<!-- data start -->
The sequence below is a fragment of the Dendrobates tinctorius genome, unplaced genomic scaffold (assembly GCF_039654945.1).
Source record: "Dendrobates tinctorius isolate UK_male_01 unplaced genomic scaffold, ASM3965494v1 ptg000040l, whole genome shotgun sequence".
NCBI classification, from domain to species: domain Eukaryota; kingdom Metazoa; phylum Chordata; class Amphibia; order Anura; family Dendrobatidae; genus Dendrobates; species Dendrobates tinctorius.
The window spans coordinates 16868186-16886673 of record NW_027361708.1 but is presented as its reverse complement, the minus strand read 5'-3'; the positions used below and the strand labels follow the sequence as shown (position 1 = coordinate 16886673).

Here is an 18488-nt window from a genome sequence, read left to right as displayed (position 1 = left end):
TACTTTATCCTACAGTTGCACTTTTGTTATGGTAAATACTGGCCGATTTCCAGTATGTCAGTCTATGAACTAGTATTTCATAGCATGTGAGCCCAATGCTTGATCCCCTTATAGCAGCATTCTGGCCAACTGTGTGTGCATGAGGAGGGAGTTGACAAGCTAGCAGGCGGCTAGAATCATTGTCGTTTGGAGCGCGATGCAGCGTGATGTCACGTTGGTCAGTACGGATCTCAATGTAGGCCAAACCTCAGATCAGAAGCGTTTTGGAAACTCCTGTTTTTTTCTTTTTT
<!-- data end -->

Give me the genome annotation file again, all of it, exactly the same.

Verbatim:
The sequence below is a fragment of the Dendrobates tinctorius genome, unplaced genomic scaffold (assembly GCF_039654945.1).
Source record: "Dendrobates tinctorius isolate UK_male_01 unplaced genomic scaffold, ASM3965494v1 ptg000040l, whole genome shotgun sequence".
NCBI classification, from domain to species: domain Eukaryota; kingdom Metazoa; phylum Chordata; class Amphibia; order Anura; family Dendrobatidae; genus Dendrobates; species Dendrobates tinctorius.
The window spans coordinates 16868186-16886673 of record NW_027361708.1 but is presented as its reverse complement, the minus strand read 5'-3'; the positions used below and the strand labels follow the sequence as shown (position 1 = coordinate 16886673).

Here is an 18488-nt window from a genome sequence, read left to right as displayed (position 1 = left end):
TACTTTATCCTACAGTTGCACTTTTGTTATGGTAAATACTGGCCGATTTCCAGTATGTCAGTCTATGAACTAGTATTTCATAGCATGTGAGCCCAATGCTTGATCCCCTTATAGCAGCATTCTGGCCAACTGTGTGTGCATGAGGAGGGAGTTGACAAGCTAGCAGGCGGCTAGAATCATTGTCGTTTGGAGCGCGATGCAGCGTGATGTCACGTTGGTCAGTACGGATCTCAATGTAGGCCAAACCTCAGATCAGAAGCGTTTTGGAAACTCCTGTTTTTTTCTTTTTT